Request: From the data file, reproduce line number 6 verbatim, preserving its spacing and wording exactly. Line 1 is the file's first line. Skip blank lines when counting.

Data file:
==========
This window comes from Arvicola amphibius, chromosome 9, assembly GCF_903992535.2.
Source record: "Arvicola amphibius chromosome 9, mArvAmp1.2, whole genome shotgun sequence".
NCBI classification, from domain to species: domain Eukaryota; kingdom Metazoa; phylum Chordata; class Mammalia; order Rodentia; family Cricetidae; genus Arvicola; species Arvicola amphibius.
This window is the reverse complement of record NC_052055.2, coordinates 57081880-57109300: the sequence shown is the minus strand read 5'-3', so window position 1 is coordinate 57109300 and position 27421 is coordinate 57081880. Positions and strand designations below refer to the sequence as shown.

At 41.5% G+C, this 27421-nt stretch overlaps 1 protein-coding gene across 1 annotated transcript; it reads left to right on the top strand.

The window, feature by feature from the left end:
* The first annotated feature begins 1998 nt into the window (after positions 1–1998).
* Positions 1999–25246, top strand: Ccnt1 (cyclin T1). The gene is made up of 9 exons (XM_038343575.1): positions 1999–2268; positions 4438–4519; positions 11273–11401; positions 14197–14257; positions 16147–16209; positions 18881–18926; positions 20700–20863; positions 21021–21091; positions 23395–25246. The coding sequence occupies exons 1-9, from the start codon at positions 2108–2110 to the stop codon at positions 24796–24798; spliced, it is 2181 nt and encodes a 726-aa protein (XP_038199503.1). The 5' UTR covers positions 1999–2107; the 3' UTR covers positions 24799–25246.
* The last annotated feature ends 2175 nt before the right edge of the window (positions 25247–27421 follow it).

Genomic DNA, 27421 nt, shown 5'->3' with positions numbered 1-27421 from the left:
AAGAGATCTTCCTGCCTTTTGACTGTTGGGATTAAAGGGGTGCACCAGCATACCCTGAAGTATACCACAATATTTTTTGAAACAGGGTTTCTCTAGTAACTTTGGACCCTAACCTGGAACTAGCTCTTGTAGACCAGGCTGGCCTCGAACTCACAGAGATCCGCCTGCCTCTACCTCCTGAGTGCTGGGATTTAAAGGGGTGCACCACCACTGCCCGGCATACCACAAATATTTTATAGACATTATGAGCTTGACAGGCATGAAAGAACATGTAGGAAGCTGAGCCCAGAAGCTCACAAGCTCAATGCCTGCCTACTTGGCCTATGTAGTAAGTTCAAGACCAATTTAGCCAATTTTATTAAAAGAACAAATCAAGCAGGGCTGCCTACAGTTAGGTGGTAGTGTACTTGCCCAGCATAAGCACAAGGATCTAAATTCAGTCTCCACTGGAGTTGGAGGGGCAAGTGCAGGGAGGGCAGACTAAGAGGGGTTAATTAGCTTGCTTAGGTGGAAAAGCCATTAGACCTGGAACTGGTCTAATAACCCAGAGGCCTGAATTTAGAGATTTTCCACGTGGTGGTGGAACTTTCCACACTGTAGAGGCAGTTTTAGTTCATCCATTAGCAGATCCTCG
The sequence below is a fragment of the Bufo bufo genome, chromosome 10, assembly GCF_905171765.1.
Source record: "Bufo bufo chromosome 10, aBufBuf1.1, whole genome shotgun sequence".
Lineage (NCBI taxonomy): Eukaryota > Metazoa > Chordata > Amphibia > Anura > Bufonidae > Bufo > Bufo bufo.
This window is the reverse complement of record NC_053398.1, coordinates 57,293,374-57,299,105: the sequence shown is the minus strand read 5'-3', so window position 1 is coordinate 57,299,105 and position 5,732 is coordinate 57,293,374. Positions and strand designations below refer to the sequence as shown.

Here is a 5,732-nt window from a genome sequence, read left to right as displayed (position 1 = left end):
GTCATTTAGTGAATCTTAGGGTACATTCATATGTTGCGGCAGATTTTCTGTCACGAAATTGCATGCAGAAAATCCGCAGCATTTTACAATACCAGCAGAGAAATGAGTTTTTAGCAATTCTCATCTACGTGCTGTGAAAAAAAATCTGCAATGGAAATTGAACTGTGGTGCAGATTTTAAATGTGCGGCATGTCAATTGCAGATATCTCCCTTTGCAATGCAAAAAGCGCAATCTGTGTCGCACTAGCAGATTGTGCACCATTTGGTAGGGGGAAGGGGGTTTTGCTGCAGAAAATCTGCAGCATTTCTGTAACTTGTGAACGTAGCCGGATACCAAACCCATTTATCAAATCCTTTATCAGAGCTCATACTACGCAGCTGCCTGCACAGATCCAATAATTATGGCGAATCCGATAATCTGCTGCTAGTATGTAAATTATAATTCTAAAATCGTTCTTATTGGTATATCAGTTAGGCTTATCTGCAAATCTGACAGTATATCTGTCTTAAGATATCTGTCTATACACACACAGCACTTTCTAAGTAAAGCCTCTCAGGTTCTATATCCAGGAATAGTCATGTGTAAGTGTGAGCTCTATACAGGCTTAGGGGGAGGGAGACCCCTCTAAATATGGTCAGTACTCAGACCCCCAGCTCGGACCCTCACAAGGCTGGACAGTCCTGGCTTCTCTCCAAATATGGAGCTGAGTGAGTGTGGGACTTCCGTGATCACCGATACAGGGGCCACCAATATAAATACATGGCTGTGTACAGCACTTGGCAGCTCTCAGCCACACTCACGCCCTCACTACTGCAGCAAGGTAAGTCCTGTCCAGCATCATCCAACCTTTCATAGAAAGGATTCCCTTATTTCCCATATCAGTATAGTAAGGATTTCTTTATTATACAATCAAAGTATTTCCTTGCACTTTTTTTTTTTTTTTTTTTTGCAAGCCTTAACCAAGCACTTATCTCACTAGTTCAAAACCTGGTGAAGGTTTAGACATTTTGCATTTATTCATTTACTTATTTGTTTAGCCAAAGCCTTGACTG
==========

The window, feature by feature from the left end: